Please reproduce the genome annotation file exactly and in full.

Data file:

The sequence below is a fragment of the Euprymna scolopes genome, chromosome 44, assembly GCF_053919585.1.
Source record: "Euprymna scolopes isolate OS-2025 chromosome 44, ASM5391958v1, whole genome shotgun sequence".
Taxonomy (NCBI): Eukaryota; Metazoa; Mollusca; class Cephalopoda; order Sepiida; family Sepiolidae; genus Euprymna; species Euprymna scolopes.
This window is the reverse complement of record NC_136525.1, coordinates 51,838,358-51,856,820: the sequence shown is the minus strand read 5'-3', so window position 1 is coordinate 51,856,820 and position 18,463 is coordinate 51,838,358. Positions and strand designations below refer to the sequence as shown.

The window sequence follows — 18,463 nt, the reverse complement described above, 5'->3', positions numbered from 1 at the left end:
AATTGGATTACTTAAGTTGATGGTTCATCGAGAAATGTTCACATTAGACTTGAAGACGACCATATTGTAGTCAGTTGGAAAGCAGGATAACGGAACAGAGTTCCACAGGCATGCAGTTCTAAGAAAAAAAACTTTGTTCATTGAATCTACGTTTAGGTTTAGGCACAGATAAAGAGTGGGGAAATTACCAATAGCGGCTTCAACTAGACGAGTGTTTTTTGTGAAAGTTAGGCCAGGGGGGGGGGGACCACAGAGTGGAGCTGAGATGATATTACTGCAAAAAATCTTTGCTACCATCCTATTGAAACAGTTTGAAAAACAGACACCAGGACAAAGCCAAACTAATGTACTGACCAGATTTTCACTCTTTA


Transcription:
The sequence below is a fragment of the Euprymna scolopes genome, chromosome 44, assembly GCF_053919585.1.
Source record: "Euprymna scolopes isolate OS-2025 chromosome 44, ASM5391958v1, whole genome shotgun sequence".
Taxonomy (NCBI): Eukaryota; Metazoa; Mollusca; class Cephalopoda; order Sepiida; family Sepiolidae; genus Euprymna; species Euprymna scolopes.
This window is the reverse complement of record NC_136525.1, coordinates 51,838,358-51,856,820: the sequence shown is the minus strand read 5'-3', so window position 1 is coordinate 51,856,820 and position 18,463 is coordinate 51,838,358. Positions and strand designations below refer to the sequence as shown.

The window sequence follows — 18,463 nt, the reverse complement described above, 5'->3', positions numbered from 1 at the left end:
AATTGGATTACTTAAGTTGATGGTTCATCGAGAAATGTTCACATTAGACTTGAAGACGACCATATTGTAGTCAGTTGGAAAGCAGGATAACGGAACAGAGTTCCACAGGCATGCAGTTCTAAGAAAAAAAACTTTGTTCATTGAATCTACGTTTAGGTTTAGGCACAGATAAAGAGTGGGGAAATTACCAATAGCGGCTTCAACTAGACGAGTGTTTTTTGTGAAAGTTAGGCCAGGGGGGGGGGGACCACAGAGTGGAGCTGAGATGATATTACTGCAAAAAATCTTTGCTACCATCCTATTGAAACAGTTTGAAAAACAGACACCAGGACAAAGCCAAACTAATGTACTGACCAGATTTTCACTCTTTA